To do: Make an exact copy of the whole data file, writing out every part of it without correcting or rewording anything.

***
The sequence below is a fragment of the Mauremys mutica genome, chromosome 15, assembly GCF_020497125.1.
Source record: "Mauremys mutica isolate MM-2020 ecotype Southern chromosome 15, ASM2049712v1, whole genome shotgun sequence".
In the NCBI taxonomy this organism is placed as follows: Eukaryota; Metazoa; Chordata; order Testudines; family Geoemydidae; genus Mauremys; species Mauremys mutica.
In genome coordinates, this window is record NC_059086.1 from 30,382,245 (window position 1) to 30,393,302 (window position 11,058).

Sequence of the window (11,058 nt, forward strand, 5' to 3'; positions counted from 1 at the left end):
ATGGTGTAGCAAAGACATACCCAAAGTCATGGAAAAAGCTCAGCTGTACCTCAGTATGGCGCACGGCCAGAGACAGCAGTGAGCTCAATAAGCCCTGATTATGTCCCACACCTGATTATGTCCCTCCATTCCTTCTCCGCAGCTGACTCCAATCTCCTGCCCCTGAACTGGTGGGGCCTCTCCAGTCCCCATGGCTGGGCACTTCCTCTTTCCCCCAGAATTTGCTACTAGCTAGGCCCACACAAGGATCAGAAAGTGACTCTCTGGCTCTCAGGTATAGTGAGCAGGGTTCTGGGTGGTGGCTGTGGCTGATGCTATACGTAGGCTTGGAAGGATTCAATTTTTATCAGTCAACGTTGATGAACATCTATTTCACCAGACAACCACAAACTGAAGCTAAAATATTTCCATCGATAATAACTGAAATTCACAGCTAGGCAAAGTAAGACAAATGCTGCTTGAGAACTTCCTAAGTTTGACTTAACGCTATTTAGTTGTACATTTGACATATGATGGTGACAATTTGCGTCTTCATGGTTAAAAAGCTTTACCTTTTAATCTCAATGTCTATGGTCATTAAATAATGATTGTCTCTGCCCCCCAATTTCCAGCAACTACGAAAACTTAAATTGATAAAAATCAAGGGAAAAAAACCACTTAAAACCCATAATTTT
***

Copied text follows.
The sequence below is a fragment of the Mauremys mutica genome, chromosome 15, assembly GCF_020497125.1.
Source record: "Mauremys mutica isolate MM-2020 ecotype Southern chromosome 15, ASM2049712v1, whole genome shotgun sequence".
In the NCBI taxonomy this organism is placed as follows: Eukaryota; Metazoa; Chordata; order Testudines; family Geoemydidae; genus Mauremys; species Mauremys mutica.
In genome coordinates, this window is record NC_059086.1 from 30,382,245 (window position 1) to 30,393,302 (window position 11,058).

Sequence of the window (11,058 nt, forward strand, 5' to 3'; positions counted from 1 at the left end):
ATGGTGTAGCAAAGACATACCCAAAGTCATGGAAAAAGCTCAGCTGTACCTCAGTATGGCGCACGGCCAGAGACAGCAGTGAGCTCAATAAGCCCTGATTATGTCCCACACCTGATTATGTCCCTCCATTCCTTCTCCGCAGCTGACTCCAATCTCCTGCCCCTGAACTGGTGGGGCCTCTCCAGTCCCCATGGCTGGGCACTTCCTCTTTCCCCCAGAATTTGCTACTAGCTAGGCCCACACAAGGATCAGAAAGTGACTCTCTGGCTCTCAGGTATAGTGAGCAGGGTTCTGGGTGGTGGCTGTGGCTGATGCTATACGTAGGCTTGGAAGGATTCAATTTTTATCAGTCAACGTTGATGAACATCTATTTCACCAGACAACCACAAACTGAAGCTAAAATATTTCCATCGATAATAACTGAAATTCACAGCTAGGCAAAGTAAGACAAATGCTGCTTGAGAACTTCCTAAGTTTGACTTAACGCTATTTAGTTGTACATTTGACATATGATGGTGACAATTTGCGTCTTCATGGTTAAAAAGCTTTACCTTTTAATCTCAATGTCTATGGTCATTAAATAATGATTGTCTCTGCCCCCCAATTTCCAGCAACTACGAAAACTTAAATTGATAAAAATCAAGGGAAAAAAACCACTTAAAACCCATAATTTT